Managers have to know how to deal with employees who do not perform up to standards, even if it seems like an uncomfortable part of their job description. This article outlines some best-practices used by performance consultants. Whether you area dealing with large or small scale performance issues, using these steps will provide you with a valuable methodology for solving problems.
Step 1: Establish desired performance levels.
• Identify expectations.
• Review performance indicators.
The first step in establishing desired levels of employee performance is to determine how employees should be performing, according to expectations held by the organization’s customers (or stakeholders) and according to established organizational performance standards.
Once you have identified your stakeholder expectations, you can establish performance indicators, however before you go about the process of creating new performance indicators, you should determine if they have already been established at some other point in time.
Step 2: Determine current performance levels.
• Select measurement techniques.
• Collect data.
After you have identified the desired performance levels, the next step is to develop a clear picture of what is actually happening now.
You need to consider:
• How are people presently performing?
• What results are now being achieved?
The first decision to make will be selecting a technique for measuring current performance. Types of measures could include run charts
, Pareto charts
or any other type of measure that you currently utilize. You may choose to utilize several different methods at once in order to form a more complete picture.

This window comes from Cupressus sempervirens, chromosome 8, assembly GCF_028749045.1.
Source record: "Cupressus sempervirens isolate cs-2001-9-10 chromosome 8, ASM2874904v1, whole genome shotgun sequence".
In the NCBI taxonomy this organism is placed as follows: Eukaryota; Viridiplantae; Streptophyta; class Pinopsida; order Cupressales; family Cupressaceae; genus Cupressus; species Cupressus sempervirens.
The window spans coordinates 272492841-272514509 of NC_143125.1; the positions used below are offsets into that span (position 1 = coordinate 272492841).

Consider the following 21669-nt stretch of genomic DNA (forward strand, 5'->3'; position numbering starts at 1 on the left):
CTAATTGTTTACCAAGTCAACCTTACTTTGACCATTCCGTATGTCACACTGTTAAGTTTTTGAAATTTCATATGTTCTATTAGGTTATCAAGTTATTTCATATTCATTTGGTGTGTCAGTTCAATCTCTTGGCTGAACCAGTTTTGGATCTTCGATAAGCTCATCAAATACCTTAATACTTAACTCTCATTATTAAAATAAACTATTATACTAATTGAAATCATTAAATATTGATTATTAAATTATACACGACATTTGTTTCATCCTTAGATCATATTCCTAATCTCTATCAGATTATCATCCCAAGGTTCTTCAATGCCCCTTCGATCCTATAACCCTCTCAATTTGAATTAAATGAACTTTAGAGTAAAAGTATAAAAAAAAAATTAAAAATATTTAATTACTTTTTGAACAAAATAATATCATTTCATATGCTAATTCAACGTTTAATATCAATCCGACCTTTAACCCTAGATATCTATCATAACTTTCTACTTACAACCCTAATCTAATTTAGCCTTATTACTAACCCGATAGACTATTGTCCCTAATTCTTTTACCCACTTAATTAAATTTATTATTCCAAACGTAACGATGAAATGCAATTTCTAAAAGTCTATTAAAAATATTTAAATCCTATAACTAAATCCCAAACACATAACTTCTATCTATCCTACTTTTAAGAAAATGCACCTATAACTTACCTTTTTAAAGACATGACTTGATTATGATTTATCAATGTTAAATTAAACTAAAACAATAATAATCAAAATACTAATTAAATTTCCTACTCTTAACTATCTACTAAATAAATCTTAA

After you have selected your measurement technique, you are ready to begin collecting data. Although oftentimes you don’t need to collect huge amounts of information, it’s true that collecting some data is always better than having no data at all.
Step 3: Identify performance gaps.
• Analyze the data.
• Calculate the performance gap.
The next step in the process is to determine if there are gaps between how people are currently performing and how they should be performing. If your analysis of the performance data indicates that a gap exists, you will have to determine the extent of the gap and determine how you want to address the issue.
Check the data. To check the quality of the data, give the data an overall “eyeball” appraisal and ask the following questions:
• Is the performance data accurate, complete, and current?
• Are the data and reported events close to your expectations?
• Are there any unexpected differences from any data collected earlier?
Confirm the data. If you find discrepancies among the data, or if you want to confirm the data, you should:
• Check the collected data against another source (e.g., work samples, error reports, complaint records, supervisor feedback, etc.).
• Collect another sample of the same data so that you can determine the degree of accuracy and reliability of the original performance data collected.
• Review any similar information that may exist about the job (e.g., job descriptions).
Summarize the data. Once you have validated the data you collected, you are ready to organize and tabulate it. Quantitative data can be summarized using simple descriptive statistics found in spreadsheet programs. Qualitative data (not numeric) should be presented using an approach logic such as by chronological progression of steps, cause-and-effect, or grouping similar items.
Once you’ve reached this point you are ready to determine the distance between the current performance, and your desired level. You’ll also be much better positioned to determine whether or not a training intervention is a viable solution to correct any issue you may encounter.